Out of the blue, while driving on the freeway (this was before it became illegal in California), my phone rang, and I answered, “Hi!” “Hello, Gina!,” was the voice I heard, and I immediately knew it was my dad.

“How could this be? I thought I wasn’t going to distinguish between a man and a woman’s voice, and he didn’t identify himself or anything. I immediately knew this was my dad!,” were my confused, excited, bewildered thoughts. “Dad? Is that you?,” I asked. He was so emotionally affected, and softly cried, “Yes, it’s me. Randy gave me your number, and said you could hear on the phone now.” 

From there, began the slowly emerging courage to give my number to other people in order to talk to them too. Oftentimes it’s difficult. People have different accents, tones, sounds, and speeds. For a long time, I couldn’t decipher which of my two daughters was on the end of the line…they’d respond kind of hurt, taking it personally; not fully understanding my limited demise. Moments like those can cause a deaf person to withdraw from moving forward, because the potential hurt of unintentional situations are simply not worth it. But, thankfully, they continued to practice with me, and gave me the opportunities necessary to grow, learn, and become better at it. My son, who lives in London, England, calls me from time to time, and, while he seemed to be uncomfortable at first (when I’d struggle), he has been very good about hanging in there, repeating when necessary, and making sure I am understanding him. I notice that he slows down a little to help me hear his words more distinctly. (Thank you, Chris :-)

Yet, it’s true; my audiologist (Jane) was right. Oftentimes I can’t tell who is on the other side of the line. Sometimes I can’t distinguish if the caller is male or female. So, how is it that I can learn to decipher some, but not all? Jane says it’s because I naturally pick up on distinct traits within a person’s voice, which provide ways to distinguish specific people. She’s emphatically certain it’s not because I HEAR the difference the same way hearing people do. According to her, the brain is that smart and adaptable.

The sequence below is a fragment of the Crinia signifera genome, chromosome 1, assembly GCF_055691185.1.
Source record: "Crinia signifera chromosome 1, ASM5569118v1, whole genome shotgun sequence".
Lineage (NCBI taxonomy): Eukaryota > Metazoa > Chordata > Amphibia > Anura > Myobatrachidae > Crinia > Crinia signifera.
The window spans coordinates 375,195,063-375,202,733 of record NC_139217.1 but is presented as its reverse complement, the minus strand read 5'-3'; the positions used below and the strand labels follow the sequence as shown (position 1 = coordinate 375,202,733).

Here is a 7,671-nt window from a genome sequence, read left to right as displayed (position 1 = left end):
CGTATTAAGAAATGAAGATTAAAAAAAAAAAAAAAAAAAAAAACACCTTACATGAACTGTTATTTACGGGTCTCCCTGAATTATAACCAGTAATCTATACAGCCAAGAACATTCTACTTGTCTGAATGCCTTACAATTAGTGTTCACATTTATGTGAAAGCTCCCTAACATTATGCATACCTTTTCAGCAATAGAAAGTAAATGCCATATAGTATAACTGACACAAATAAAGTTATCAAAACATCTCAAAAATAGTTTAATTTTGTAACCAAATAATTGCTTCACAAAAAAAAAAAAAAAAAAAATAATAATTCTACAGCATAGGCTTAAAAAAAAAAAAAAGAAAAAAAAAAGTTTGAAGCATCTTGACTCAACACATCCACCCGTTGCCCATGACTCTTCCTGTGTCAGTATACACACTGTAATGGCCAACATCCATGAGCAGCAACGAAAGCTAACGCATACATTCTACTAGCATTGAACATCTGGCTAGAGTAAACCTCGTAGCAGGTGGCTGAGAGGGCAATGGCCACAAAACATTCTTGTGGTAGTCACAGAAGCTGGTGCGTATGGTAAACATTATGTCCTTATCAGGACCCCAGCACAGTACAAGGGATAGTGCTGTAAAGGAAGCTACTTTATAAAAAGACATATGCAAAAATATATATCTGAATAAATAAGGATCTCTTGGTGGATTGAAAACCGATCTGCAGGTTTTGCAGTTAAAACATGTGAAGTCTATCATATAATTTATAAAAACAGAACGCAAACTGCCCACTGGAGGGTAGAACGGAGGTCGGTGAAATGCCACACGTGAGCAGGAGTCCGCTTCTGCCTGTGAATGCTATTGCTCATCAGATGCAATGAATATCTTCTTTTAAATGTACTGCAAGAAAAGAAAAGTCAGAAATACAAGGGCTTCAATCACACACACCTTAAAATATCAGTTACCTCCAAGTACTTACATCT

Tuesday, July 7, 2009

Me Vs. Exercising with a CI

I’ve never been Miss Skinny Winnie; but, I was much thinner and fit when I got my CI than I am now. Once implanted, I realized I was very protective of the money spent toward the surgery, and outer CI components…and I stopped exercising. My excuses…I mean reasons were: 1. I didn’t want too much sweat going into my CI processor, and ruining it. 2. I didn’t want to miss out on hearing during exercise by not wearing it. 3. I was working hard on learning to hear, and establishing a new career and life for myself; so, working hard on my body was just one too many “working hards”… The pounds piled on…and, after 3 years (I know it took a long time; but, I’m bearing my innermost faulty being here, folks) I’m finally ready to exercise again. I decided to exercise DEAF…without the implant…waaaaaaaaaaaa! I still am concerned that I’ll wear it out too soon, and will have to pay for a new one earlier than I should. I hate!!!!! being deaf while exercising. Such a part of me is missing, and it amazes me how much it affects me; but, I had to force myself to make a decision and take a step and Nike—just do it! The other day, we had family visiting us here in California for the first time. We all went to the ocean. I used to love going to the beach, getting in the water, riding the waves in, jumping into them, and over them, etc.; but, I hadn’t done this since implanted three years ago. I stood there and loved the sounds around me…the voices, the glee, the laughter, the waves, the airplanes, the click of the cameras nearby…just everything! And yet, I missed being in the salty water, with the strength of the waves testing any fears while also gentle and soft to the touch. The ocean is everything…strong, yet soft; cold, but, you get used to it; scary, yet exciting. So, I turned to my husband, and started handing him my cover up, my eye glasses, and then my CI hearing aid (we were standing at the shoreline). He was taken by surprise; but, happy to see me back to doing what he knows I love to do. That day caused a turning point within me…thoughts to self: "just be deaf, and do the things you used to do. When you’re finished, you’ll love how you'll feel, and simply put your hearing devices back on to hear again. You'll be just's OK to not hear. It's OK to miss sounds. Learn to adjust. There may be pros and cons; there may be give and take; but, that’s life. Take it; seize it; and, live it to the full."

Friday, July 3, 2009

My Hearing Husband